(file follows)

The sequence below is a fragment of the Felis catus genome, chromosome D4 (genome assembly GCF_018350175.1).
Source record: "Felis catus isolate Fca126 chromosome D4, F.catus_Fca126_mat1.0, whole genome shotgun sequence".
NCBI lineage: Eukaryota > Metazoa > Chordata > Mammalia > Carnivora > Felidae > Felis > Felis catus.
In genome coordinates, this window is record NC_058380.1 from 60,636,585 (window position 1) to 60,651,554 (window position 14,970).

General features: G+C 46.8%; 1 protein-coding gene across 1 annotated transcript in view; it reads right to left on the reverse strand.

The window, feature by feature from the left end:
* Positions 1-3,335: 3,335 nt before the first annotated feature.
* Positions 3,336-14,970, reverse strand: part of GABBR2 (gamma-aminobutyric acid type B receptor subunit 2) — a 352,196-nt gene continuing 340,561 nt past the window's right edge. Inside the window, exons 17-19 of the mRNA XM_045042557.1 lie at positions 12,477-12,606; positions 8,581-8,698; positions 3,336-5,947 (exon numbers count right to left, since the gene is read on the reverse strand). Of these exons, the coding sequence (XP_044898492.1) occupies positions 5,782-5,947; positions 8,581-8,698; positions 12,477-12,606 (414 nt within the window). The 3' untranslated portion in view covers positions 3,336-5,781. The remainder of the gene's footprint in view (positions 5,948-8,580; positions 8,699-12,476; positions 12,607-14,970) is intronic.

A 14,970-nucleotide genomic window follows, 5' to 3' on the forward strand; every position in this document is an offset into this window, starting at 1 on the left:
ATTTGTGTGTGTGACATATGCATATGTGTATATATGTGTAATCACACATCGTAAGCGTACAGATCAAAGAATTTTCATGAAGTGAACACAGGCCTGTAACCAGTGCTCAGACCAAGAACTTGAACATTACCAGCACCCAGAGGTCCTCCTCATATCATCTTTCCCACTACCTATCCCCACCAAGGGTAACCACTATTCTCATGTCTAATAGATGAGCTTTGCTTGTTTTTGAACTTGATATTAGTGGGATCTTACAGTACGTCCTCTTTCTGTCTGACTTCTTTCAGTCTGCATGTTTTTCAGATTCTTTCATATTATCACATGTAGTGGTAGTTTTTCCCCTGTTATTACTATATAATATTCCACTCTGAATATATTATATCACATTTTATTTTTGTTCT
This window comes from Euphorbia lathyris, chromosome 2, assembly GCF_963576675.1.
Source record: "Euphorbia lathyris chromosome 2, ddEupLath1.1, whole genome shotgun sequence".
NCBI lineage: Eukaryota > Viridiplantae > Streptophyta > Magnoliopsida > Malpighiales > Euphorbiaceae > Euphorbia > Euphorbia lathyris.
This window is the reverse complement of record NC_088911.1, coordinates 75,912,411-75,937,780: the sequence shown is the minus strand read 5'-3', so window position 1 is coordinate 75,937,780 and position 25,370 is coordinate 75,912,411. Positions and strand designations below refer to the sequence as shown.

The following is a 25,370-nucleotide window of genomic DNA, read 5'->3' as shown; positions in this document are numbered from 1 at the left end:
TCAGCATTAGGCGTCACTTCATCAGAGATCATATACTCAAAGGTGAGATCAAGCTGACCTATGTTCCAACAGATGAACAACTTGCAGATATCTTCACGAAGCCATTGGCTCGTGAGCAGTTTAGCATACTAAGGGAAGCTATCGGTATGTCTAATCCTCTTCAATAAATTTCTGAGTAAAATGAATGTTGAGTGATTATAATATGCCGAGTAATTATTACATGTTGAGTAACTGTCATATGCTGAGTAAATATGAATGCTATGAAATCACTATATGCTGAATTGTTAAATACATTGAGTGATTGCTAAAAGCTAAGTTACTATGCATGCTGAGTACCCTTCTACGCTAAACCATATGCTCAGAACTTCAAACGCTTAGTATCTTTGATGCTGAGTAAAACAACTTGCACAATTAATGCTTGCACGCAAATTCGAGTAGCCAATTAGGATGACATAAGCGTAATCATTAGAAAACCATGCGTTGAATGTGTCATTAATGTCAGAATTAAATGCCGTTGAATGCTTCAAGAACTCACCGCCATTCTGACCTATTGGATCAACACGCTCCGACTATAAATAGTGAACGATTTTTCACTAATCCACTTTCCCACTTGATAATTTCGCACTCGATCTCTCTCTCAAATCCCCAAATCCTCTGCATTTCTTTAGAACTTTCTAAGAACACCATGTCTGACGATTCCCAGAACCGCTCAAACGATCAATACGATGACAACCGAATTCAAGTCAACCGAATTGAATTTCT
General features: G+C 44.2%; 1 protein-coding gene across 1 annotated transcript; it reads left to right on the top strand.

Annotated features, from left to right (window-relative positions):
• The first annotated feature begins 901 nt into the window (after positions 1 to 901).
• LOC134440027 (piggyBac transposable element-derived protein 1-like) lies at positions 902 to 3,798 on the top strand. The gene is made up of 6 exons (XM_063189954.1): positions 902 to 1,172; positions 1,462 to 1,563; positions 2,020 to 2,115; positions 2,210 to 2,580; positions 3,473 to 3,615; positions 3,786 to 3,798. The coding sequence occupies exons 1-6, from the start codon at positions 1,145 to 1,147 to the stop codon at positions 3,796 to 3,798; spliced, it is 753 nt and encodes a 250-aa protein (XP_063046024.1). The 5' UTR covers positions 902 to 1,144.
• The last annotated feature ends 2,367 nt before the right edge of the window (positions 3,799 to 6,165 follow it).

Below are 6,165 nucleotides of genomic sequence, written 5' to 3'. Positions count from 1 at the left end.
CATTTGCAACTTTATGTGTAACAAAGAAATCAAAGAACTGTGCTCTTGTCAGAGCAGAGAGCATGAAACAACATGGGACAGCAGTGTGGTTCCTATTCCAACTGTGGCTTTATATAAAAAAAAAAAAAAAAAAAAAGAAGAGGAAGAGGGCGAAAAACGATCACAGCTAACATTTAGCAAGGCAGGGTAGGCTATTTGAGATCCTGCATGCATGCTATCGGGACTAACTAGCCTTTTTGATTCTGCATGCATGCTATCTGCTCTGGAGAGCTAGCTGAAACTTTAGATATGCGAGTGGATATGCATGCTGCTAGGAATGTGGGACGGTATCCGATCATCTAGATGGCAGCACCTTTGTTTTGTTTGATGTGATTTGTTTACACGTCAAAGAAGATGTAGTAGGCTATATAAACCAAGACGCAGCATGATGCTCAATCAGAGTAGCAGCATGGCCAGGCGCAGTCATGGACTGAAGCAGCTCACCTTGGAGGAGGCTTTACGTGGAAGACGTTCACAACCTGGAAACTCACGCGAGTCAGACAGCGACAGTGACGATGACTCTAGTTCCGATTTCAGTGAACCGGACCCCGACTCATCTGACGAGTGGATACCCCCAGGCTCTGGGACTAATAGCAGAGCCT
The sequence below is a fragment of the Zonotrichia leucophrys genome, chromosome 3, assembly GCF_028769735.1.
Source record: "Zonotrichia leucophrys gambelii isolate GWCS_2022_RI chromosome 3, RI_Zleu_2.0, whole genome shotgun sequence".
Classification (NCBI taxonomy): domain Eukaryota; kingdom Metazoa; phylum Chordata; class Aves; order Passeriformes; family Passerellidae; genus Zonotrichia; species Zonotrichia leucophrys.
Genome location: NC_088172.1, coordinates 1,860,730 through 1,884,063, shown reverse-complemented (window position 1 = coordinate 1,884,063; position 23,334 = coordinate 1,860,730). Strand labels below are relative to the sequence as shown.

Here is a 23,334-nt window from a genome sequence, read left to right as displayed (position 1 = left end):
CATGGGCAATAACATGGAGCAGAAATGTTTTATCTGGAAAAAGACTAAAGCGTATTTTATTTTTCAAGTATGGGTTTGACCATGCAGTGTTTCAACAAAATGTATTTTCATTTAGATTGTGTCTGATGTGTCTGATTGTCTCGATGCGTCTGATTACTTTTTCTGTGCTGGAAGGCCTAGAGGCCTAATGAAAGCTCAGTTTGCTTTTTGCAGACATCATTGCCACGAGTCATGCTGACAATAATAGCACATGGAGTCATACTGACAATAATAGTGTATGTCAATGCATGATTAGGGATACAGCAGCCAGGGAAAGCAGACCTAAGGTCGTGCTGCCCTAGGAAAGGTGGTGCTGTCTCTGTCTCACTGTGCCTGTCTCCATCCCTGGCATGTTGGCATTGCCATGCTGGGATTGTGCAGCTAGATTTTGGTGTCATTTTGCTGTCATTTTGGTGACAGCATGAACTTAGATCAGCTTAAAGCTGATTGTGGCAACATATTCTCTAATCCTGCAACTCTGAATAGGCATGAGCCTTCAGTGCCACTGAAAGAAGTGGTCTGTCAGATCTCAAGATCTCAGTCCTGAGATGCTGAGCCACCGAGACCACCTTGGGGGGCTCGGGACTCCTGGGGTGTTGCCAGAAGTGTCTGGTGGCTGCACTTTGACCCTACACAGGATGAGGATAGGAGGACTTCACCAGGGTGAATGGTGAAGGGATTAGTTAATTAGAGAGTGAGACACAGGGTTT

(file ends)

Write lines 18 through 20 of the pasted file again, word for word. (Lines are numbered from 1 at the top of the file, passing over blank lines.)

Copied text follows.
Annotated features, from left to right (window-relative positions):
• The first annotated feature begins 901 nt into the window (after positions 1 to 901).
• LOC134440027 (piggyBac transposable element-derived protein 1-like) lies at positions 902 to 3,798 on the top strand. The gene is made up of 6 exons (XM_063189954.1): positions 902 to 1,172; positions 1,462 to 1,563; positions 2,020 to 2,115; positions 2,210 to 2,580; positions 3,473 to 3,615; positions 3,786 to 3,798. The coding sequence occupies exons 1-6, from the start codon at positions 1,145 to 1,147 to the stop codon at positions 3,796 to 3,798; spliced, it is 753 nt and encodes a 250-aa protein (XP_063046024.1). The 5' UTR covers positions 902 to 1,144.